This is an enterprise size problem, on scale with what the largest of corporations deal with. Each provider is akin to a department with its own particular needs and restrictions. The clients of these providers are the customers in this analogy, and customer satisfaction is measured in quality of life. We take the enterprise data and service model, and apply it to this distributed problem to serve each user group in the space.

What it does

Less Homelessness provides an easy way for the homeless population in and around St. Louis to find resources including, but not limited to, emergency shelter. Less Homelessness is centered around a centralized entry system, where the clients are empowered to participate in the intake process and opt-in to need-based services. This pairing of need data and the management of service availability, combined with a unified vulnerability index, provides case managers across the COC a method to make sure resources go where they are the most impactful.

For a person in need of assistance, it’s a gateway to get immediate help. For the caregiver, it’s a time-saving, centralized assistant to facilitate helping people out. For the cooperating entities, it’s a way to more efficiently contribute their services to solve the problem. And at the same time, the data it gathers effortlessly about the exact needs of its users, the provided services, and their outcomes, will prove invaluable in helping to prevent the problem.

How we built it

Less Homelessness was constructed with industry-standard best design practices. Built in the popular Facebook maintained ReactJS + Flux stack, Less Homelessness is a highly performant web application. The Spring Boot Java web services provide the immense power that Spring brings to the development game with the convenience of self-container configuration. A MySQL database provides reliable easily supported data management. The combination of open source technology, containerization, and cloud hosting provides a relatively cheap, license cost free, scalable system that isn't significantly tied to any one provider.

The production environment is a cloud hosted, scaleable, containerized system. All code is checked into one of two repos – one for the data and logic services (API) and one for the web application. The public repositories on GitHub are linked to Docker Hub, triggering docker image generation on all code check-ins to the master branch. Successful image creation triggers an automatic redeployment of the cloud server's containers.

Challenges we ran into

The main difficulty in designing and creating Less Homelessness was balancing new and creative features, yet remaining cost effective, and most importantly, useful to the wide potential user base. Many ideas fell short of one or more key criteria, such as “homeless AirBnB" to expand emergency shelter which was rejected by the experts due to liability issues. Instead, we focused on creating a strong, usable coordinated entry system, while adding ease-of-use features to make everyone’s life easier and leaving clear paths for growth as the system is used and areas of need are better understood and use cases evolve.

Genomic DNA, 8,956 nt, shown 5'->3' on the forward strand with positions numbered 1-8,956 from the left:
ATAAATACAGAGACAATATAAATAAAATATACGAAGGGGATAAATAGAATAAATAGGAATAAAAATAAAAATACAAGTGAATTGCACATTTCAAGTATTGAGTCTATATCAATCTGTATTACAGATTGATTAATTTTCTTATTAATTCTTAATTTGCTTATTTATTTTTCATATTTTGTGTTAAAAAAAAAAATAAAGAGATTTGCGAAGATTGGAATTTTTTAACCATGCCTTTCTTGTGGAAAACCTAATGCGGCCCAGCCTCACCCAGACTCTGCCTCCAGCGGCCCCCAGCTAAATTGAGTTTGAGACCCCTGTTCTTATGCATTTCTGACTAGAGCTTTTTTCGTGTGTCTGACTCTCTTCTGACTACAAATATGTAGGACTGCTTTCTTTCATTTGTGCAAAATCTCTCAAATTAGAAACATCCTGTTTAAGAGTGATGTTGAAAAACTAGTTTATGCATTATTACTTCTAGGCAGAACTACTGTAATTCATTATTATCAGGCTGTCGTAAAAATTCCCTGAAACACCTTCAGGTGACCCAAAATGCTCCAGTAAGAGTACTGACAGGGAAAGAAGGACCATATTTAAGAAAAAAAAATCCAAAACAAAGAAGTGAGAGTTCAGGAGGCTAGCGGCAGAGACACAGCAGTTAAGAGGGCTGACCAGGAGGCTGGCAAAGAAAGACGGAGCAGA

Accomplishments that we're proud of

1) A data driven map that shows the locations of helpful resources, such as shelters. 2) A messaging system that the homeless population can use to reserve beds and find shelters with open space. 3) A way to connect people in need with the actual services that they need the most, effectively helping to satisfy their needs while reducing overload by targeting what they need and by engaging resources and volunteers from local communities. 4) A platform closer to people in immediate need of assistance: approachable and useful for them, yet facilitating the work of the professionals trying to help them while gathering and synchronizing valuable data to efficiently manage and prevent the problem. 5) The pre-planned team found two resources who were planning to compete on their own, and offered to have them join us, collaborating and sharing knowledge in both directions. 6) We spent some time working with a team of more junior developers, providing a little technical support and hackathon planning, hopefully resulting in a great first (for most of them) hackathon experience and future attendance.

What we learned

When trying to evaluate the problem as either a person in need of assistance, or a caregiver trying to help, we realized how challenging both approaches could be, and the necessity of a good automated system that can correlate those points of view. As a team, we discovered a lot about the homeless population in and around St. Louis, how to spread awareness, and what it’s like to be living without a home. As software engineers, we all learned a wide variety of technical details.

What's next for Less Homelessness

Less Homelessness gains efficiency and usefulness as more service providers and caregivers join in. The more users join the program, the less time is spent fighting with different data formats and requesting access from other programs. Immediately, the map could be improved and refined to show more specific information on where to go and find help. Various improvements could also be made to the texting system once more people start to sign up and we see how it is being used. One of these improvements is using the geolocation provided by the Twilio API to locate the nearest shelter to the user. The source code for Less Homelessness is located at (Web Application) and (API)

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